Odisha Sun Times Bureau
Bhubaneswar, Apr 28:
To collate various perspectives around the issue of tenancy in Odisha and design an intensive study to examine and analyse the prevailing situation, Landesa, a global non-profit organisation, organised a ‘Consultation on Tenancy in Odisha’ in the state capital today.
Eminent economists, experts from government and civil society organisations including Dr Padmaja Mishra; Dr T Haque, Director, Centre for Development Studies, New Delhi; Dr Aurobindo Behera, Dr B Bhuyan, Suneel Kumar and Sanjoy Patnaik, India Country Director, Landesa, participated in the consultation to build a common perspective around the issue of tenancy in the state and engage further in designing the plan ahead.
Post -independence land reforms aimed to eliminate all forms of exploitation and social injustice within the agrarian system, to provide security for the tiller of the soil and to remove such impediments to increase in agricultural production. However, such reforms that actually targeted at conferring the right of ownership of land on the tenants and to encourage hardworking tenants to become owner cultivators, ended up with a tenancy reform that mandates for ‘prohibited or highly restrictive tenancy’. Despite such prohibitions on tenancy, it has not put an end to absentee ownership of land nor has it led to the disappearance of tenancy.
In the context of Odisha, tenancy is highly restricted. Such restrictive leasing/ tenancy has led to informal or oral or hidden or clandestine tenancy that is tenancy without legal sanctions and permissions, or without any written agreement. Such hidden tenancy which accounts for anything between 35-40 percent of the total cultivated area, has grossly affected the sharecroppers who represent the more vulnerable section of peasantry.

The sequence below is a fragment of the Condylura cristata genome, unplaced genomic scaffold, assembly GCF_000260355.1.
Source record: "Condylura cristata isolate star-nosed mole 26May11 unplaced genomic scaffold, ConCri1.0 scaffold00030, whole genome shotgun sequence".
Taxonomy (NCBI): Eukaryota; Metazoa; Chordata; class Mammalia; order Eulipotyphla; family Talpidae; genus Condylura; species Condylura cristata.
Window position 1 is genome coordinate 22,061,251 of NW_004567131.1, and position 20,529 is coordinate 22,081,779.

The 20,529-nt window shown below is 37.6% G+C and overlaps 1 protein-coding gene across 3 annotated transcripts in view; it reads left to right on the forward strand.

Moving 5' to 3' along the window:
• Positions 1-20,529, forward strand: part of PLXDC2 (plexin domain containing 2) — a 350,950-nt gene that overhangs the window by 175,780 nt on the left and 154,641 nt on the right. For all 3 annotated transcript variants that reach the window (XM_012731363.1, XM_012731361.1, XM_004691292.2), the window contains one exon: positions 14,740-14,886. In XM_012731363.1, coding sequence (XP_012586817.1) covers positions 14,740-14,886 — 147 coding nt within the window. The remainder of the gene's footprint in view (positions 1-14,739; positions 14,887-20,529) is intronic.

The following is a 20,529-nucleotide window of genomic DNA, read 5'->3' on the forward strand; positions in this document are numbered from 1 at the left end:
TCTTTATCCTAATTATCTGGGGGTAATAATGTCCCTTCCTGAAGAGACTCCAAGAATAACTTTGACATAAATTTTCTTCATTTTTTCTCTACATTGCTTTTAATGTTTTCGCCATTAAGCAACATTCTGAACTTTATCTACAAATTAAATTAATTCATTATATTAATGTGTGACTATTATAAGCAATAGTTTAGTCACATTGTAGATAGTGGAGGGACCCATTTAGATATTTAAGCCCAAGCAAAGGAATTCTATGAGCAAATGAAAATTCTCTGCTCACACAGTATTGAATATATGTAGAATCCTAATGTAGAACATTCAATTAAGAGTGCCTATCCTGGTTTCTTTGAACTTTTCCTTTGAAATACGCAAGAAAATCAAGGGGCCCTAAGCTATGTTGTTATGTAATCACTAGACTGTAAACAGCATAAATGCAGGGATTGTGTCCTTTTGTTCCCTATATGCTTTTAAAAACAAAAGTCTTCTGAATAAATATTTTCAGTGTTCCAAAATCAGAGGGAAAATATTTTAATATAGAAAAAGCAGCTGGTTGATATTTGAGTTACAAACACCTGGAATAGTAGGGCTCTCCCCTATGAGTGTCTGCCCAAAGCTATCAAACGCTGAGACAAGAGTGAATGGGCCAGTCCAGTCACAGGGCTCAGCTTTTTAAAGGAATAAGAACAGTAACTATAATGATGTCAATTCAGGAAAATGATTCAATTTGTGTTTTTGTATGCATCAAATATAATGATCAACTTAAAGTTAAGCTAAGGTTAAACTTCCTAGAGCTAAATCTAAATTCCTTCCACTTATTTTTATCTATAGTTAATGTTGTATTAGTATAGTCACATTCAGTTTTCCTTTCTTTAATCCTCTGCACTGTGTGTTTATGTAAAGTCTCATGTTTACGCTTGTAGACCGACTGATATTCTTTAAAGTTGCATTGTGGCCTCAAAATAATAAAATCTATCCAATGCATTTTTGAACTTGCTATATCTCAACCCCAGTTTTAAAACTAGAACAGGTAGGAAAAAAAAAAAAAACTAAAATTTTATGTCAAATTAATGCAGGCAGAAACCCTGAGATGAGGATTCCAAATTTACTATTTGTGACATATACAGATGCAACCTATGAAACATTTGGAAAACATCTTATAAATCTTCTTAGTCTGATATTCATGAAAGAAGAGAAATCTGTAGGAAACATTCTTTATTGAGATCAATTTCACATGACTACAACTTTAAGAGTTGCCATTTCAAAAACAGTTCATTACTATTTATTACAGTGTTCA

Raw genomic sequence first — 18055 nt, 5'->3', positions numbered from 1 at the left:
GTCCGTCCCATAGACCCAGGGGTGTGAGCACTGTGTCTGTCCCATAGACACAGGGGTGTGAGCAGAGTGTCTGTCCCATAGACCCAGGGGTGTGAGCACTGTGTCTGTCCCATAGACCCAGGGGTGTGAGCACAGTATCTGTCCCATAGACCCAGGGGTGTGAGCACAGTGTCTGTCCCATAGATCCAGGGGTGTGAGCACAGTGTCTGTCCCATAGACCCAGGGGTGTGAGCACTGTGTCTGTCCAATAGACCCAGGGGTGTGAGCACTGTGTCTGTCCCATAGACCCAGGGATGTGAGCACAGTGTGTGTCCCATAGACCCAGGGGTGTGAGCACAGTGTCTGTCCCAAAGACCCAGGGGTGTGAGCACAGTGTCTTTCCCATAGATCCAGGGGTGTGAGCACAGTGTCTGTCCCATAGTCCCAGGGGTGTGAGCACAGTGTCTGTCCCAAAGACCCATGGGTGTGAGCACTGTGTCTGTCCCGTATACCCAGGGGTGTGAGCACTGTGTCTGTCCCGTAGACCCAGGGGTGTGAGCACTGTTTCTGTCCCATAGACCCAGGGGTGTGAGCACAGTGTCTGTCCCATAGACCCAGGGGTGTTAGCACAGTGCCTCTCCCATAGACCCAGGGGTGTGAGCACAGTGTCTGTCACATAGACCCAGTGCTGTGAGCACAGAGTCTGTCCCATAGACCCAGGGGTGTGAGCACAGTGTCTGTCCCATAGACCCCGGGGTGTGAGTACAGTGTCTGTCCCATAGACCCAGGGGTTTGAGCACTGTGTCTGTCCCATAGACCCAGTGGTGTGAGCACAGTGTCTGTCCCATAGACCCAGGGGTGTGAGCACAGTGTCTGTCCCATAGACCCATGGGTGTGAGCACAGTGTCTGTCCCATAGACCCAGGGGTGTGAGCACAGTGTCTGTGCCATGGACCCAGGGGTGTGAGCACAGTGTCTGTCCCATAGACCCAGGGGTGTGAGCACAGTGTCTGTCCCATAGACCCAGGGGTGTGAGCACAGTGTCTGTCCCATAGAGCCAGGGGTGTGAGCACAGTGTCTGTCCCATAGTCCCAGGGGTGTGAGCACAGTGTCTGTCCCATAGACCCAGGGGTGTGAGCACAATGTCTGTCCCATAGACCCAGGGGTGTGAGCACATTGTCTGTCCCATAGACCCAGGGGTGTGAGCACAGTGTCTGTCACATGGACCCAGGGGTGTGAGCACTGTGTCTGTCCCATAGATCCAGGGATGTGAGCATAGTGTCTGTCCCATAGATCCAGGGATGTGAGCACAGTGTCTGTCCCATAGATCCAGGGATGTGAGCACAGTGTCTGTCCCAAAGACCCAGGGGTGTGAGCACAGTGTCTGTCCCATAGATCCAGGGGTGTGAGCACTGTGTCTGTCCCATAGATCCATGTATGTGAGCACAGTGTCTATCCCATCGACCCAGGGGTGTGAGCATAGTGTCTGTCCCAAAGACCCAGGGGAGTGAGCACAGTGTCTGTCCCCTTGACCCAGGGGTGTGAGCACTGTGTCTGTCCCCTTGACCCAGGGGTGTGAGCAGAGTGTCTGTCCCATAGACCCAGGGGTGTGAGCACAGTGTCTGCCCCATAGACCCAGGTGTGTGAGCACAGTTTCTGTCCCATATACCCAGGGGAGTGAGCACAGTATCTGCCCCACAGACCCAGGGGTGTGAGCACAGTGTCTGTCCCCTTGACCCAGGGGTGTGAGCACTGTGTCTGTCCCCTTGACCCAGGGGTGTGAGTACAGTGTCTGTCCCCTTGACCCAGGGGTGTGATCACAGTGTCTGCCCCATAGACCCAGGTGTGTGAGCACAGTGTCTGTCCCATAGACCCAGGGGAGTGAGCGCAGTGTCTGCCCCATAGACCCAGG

The major consequences of the prevailing unrecorded or clandestine tenancy practice make the tenants unsure of their rights for which they do not invest towards increasing long term productivity of land. Besides, lack of documented rights to use the land deprives farmers’ accessibility to credit for investment on land. As a result, the unused land lie fallow and landless agricultural labourers migrate in search of alternative livelihood. Apart from this, unequal distribution of land resources leads to lack of opportunities and perpetuation of poverty.
Considering the above, it is imperative to develop a deeper understanding of the prevailing situation with regard to tenancy in the state, examine the existing legal instruments to protect tenancy and share the best practices of different states for building a larger perspective on the issue.
Since 1967, Landesa has helped more than 100 million poor families in 35 countries gain legal control over their land.
Landesa partners with governments, world leaders, NGOs, foundations, donor agencies such as the World Bank, USAID, Bill & Melinda Gates Foundation, the United Nations Food and Agriculture Organization and others to design and implement land laws, policies and programs that provide opportunity, further economic growth and promote social justice through land rights.